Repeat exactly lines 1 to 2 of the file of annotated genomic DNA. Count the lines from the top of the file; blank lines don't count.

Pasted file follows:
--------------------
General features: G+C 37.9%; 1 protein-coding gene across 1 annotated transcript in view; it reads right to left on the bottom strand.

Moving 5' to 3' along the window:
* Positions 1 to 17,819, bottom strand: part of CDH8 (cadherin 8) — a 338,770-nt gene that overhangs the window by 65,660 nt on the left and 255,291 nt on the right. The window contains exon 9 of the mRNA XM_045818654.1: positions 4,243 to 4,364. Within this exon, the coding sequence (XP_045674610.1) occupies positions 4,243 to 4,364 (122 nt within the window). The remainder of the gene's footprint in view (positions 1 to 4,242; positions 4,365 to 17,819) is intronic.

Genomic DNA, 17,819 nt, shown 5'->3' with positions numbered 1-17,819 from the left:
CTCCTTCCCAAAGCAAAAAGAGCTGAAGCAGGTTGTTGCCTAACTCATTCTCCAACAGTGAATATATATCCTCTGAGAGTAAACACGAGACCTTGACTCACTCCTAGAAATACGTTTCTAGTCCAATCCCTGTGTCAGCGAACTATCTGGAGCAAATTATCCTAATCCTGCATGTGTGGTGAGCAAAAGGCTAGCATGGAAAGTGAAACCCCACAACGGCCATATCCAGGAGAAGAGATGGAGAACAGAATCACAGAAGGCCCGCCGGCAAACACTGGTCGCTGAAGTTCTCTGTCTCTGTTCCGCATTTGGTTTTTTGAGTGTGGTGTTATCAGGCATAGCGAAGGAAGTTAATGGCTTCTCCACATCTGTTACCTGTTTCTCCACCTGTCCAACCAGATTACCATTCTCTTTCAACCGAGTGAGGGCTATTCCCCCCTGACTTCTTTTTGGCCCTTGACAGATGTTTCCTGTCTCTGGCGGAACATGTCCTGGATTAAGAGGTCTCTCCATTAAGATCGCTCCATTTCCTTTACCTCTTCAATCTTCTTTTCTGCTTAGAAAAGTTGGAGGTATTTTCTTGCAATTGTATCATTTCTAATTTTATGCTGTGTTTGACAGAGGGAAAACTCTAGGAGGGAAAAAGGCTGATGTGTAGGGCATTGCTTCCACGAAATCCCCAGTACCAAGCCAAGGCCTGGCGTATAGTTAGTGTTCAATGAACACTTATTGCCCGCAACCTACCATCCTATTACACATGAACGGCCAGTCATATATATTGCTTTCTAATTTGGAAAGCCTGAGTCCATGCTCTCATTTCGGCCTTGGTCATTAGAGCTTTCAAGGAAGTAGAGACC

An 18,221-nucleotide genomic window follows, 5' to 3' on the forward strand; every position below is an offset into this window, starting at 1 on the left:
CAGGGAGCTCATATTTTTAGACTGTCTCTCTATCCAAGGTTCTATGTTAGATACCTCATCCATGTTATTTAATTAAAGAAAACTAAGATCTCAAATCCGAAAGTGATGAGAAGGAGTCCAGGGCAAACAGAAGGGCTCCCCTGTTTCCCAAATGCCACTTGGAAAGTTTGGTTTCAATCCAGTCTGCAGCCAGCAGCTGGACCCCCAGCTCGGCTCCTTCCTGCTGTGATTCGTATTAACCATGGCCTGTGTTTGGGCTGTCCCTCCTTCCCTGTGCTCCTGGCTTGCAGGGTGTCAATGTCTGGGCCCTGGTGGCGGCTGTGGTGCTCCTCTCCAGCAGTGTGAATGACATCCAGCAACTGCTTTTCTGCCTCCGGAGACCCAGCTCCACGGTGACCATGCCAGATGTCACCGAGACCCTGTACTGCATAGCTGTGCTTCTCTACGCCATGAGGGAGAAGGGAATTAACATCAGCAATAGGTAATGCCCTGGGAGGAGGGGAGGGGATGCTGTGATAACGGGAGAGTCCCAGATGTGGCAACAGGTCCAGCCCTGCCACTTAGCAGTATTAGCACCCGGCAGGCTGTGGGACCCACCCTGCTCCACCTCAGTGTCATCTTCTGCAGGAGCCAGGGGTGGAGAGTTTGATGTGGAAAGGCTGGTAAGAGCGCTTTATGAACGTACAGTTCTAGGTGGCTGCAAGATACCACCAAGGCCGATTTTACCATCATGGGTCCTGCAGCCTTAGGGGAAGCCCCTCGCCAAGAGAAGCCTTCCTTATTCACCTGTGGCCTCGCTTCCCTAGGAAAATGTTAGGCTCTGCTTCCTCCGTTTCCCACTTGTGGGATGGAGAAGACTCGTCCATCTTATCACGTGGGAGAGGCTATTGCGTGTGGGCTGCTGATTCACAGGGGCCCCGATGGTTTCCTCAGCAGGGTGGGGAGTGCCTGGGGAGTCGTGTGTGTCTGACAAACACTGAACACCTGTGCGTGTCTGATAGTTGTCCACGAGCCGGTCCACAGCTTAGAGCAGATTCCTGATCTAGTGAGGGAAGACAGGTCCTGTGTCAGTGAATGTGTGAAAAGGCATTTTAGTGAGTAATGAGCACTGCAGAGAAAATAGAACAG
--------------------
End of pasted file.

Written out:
General features: G+C 37.9%; 1 protein-coding gene across 1 annotated transcript in view; it reads right to left on the bottom strand.

Moving 5' to 3' along the window: